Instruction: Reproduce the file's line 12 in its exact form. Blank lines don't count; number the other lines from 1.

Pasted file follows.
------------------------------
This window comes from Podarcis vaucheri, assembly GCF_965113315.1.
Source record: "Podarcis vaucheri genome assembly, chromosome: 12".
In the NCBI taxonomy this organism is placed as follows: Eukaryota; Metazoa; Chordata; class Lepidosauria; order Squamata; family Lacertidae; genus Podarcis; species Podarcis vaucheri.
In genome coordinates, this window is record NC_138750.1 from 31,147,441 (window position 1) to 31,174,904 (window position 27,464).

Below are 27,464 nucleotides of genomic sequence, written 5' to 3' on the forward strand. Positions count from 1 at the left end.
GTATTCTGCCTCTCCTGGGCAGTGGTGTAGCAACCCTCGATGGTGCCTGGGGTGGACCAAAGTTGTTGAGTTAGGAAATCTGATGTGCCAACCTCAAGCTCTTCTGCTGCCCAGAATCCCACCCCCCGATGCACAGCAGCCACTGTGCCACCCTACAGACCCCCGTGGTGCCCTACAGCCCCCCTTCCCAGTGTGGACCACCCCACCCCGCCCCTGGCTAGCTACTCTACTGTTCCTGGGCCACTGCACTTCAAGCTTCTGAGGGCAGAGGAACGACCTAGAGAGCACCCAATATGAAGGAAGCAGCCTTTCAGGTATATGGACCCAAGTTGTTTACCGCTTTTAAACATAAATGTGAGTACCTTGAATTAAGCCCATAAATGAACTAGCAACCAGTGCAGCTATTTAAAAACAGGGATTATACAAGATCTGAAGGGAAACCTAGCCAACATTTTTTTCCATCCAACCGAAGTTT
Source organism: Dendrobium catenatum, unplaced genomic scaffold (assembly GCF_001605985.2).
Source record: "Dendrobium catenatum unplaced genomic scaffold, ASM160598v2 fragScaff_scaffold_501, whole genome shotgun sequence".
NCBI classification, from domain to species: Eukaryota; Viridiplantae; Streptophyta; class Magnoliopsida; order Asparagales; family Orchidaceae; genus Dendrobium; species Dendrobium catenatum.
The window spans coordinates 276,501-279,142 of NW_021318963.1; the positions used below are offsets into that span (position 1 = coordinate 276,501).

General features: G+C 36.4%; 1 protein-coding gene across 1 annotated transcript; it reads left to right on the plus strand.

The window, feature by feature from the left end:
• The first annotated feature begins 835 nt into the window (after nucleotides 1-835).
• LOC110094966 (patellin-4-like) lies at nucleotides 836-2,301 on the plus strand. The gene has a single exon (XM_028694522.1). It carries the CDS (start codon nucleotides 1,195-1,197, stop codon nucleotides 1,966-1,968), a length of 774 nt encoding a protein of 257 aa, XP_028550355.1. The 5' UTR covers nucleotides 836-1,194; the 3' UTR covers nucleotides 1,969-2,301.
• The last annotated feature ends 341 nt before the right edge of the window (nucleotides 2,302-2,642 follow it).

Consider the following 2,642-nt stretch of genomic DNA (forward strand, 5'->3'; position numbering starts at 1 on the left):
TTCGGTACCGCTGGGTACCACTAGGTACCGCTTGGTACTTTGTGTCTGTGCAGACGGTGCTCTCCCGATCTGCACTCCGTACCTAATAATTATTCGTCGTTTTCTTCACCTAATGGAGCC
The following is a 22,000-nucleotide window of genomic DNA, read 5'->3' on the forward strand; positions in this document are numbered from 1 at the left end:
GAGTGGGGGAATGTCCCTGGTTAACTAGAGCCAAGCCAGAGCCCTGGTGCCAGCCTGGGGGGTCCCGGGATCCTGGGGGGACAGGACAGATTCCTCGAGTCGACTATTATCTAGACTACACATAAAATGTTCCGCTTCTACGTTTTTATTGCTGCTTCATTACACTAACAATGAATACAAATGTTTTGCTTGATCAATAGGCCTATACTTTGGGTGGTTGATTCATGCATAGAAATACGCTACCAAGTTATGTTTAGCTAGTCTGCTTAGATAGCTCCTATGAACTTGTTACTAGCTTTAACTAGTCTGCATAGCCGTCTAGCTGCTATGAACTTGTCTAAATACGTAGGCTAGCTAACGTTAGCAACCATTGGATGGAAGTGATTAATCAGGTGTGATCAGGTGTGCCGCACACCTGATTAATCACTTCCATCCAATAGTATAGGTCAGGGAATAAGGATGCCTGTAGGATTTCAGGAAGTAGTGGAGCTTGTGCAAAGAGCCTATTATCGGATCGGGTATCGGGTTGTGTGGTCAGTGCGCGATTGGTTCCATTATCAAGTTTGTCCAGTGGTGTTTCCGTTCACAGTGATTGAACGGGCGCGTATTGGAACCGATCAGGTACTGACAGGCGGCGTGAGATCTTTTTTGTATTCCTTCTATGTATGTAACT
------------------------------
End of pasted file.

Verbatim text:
The window, feature by feature from the left end: